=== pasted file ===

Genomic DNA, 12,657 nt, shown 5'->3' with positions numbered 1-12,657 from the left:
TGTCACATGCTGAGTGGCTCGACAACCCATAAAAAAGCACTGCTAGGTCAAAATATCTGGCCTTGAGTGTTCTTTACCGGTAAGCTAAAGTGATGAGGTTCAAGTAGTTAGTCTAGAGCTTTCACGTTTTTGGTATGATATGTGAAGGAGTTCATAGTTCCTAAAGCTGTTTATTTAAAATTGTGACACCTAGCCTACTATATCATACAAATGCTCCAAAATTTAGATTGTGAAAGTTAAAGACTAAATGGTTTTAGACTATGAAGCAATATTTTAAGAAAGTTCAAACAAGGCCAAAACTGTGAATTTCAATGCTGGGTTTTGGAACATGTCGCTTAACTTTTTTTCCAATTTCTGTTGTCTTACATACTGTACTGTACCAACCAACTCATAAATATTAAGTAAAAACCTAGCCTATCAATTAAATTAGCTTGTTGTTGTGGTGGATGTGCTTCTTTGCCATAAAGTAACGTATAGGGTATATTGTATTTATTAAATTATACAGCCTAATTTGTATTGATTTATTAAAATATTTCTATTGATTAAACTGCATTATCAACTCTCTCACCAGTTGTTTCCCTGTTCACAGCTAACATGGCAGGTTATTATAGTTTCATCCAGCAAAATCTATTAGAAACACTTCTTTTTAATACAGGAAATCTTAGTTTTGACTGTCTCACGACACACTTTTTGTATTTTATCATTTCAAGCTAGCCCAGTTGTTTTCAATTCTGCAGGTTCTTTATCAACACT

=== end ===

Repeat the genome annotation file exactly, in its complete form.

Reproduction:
Genomic DNA, 12,657 nt, shown 5'->3' with positions numbered 1-12,657 from the left:
TGTCACATGCTGAGTGGCTCGACAACCCATAAAAAAGCACTGCTAGGTCAAAATATCTGGCCTTGAGTGTTCTTTACCGGTAAGCTAAAGTGATGAGGTTCAAGTAGTTAGTCTAGAGCTTTCACGTTTTTGGTATGATATGTGAAGGAGTTCATAGTTCCTAAAGCTGTTTATTTAAAATTGTGACACCTAGCCTACTATATCATACAAATGCTCCAAAATTTAGATTGTGAAAGTTAAAGACTAAATGGTTTTAGACTATGAAGCAATATTTTAAGAAAGTTCAAACAAGGCCAAAACTGTGAATTTCAATGCTGGGTTTTGGAACATGTCGCTTAACTTTTTTTCCAATTTCTGTTGTCTTACATACTGTACTGTACCAACCAACTCATAAATATTAAGTAAAAACCTAGCCTATCAATTAAATTAGCTTGTTGTTGTGGTGGATGTGCTTCTTTGCCATAAAGTAACGTATAGGGTATATTGTATTTATTAAATTATACAGCCTAATTTGTATTGATTTATTAAAATATTTCTATTGATTAAACTGCATTATCAACTCTCTCACCAGTTGTTTCCCTGTTCACAGCTAACATGGCAGGTTATTATAGTTTCATCCAGCAAAATCTATTAGAAACACTTCTTTTTAATACAGGAAATCTTAGTTTTGACTGTCTCACGACACACTTTTTGTATTTTATCATTTCAAGCTAGCCCAGTTGTTTTCAATTCTGCAGGTTCTTTATCAACACT